Crippling 150-day nurses strike ends as deal signed

The 150-day strike by public sector nurses is over. The protracted work stoppage was called off last evening after a deal was struck between nurses union and the National and County governments.

Patients who had borne the brunt of the biting strike can now breath easy after the care-givers reached an agreement with the Council of Governors (CoG) and the National government. On June 5, the Kenya National Union of Nurses (Knun) officially called an industrial action largely to protest disparities in pay and allowances as compared to other public workers.

However, yesterday, after a seven-hour consultative meeting between Knun officials and representative of the Ministry of Health, CoG and the County Public Service Boards, on the key issues that prolonged the dispute, the nurses threw in the towel.

CoG chair and Turkana Governor Josphat Nanok said: “We have a deal that also sets in motion the process of formalising the registration of the Collective Bargaining Agreement (CBA)—one of the other sticky matter in the strike—at the Industrial Court.”

Health CS Cleopa Mailu commended the union for being receptive to a deal to end the stalemate. Mailu emphasised the effectiveness of dialogue to end any disagreements in the health sector.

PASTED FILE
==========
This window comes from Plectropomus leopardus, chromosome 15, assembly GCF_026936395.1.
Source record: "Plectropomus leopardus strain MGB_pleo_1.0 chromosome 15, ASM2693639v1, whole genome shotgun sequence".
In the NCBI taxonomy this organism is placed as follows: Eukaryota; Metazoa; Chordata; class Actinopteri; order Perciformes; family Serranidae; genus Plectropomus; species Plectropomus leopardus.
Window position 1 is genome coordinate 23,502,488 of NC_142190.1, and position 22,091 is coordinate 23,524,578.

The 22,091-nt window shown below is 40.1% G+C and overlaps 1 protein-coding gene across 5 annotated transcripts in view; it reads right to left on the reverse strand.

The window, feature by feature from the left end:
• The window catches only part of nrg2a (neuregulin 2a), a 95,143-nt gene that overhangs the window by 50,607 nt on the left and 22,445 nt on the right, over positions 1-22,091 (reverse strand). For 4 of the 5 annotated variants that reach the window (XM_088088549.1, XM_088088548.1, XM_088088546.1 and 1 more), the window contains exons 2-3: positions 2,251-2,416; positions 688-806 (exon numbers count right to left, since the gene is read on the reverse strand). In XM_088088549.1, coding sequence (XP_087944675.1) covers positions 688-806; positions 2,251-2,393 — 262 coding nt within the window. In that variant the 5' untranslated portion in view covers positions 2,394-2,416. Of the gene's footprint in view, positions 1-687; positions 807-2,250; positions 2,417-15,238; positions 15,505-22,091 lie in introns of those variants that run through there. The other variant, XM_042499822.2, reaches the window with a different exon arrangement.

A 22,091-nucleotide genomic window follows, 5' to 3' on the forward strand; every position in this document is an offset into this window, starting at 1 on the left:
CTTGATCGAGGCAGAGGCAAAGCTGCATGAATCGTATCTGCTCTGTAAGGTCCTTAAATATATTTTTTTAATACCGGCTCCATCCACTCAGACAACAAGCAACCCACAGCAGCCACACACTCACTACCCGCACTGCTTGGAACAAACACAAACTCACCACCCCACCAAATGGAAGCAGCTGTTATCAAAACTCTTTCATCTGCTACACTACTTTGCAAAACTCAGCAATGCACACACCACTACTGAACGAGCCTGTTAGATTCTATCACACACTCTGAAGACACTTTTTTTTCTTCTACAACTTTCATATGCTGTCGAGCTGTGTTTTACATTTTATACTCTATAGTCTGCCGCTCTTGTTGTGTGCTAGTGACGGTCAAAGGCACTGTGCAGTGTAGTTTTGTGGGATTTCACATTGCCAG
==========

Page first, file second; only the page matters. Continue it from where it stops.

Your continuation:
“I thank the union for agreeing to sit and talk and now we have reached an amicable solution,” Mailu said. Nanok said: “Following the consultative meeting, we have agreed that the union calls off the strike and directs its members to report back to work immediately, or not later than November 3, by close of business.”

Nanok also promised the nurses all their withheld salaries to their bank accounts will be paid latest by December 31. Yesterday, Nanok said the meeting and preceding negotiations had solved two areas that amplified the unrest between the nurses and the State. The nurses have been up in arms over uniform and nursing allowances, among other issues.

“We have agreed to increase the uniform allowance from the current Sh15,000 (2018-19) by Sh5,000 to Sh20,000 and in the 2019-20 financial year by another Sh5,000,” he said. He said the nurses will receive higher nursing allowances (risk stipends) in a staggered three years between 2019 and 2021.

The allowances will be increased from the current Sh23,000 (2018-19) by Sh3,000 in the first year to Sh26,500 in 2019-2020 financial year and by Sh3,500 in the second year and third year respectively, to make it Sh30,000 in 2020-21.

Knun secretary general Seth Panyako regretted the protracted strike which exposed ordinary Kenyans to pain and suffering and apologised to patients who had to bear the burden of the industrial action.

“With the powers conferred to me by the nurses union constitution and the labour laws, I hereby declare that the strike that begun on June 5, 2017, is officially called off and our members are advised to go back to work with immediate effect and those who can’t make it must resume work by Friday November 3, 2017,” Panyako said.

Others in yesterday’s talks included Health PS Julius Korir, Joseph Ngwasi the acting chairman of KNUN and CoG chairman of Health Committee James Ongwae. However, nurses in several countis had earlier abandoned the strike and resumed work, following local deals with county governments.

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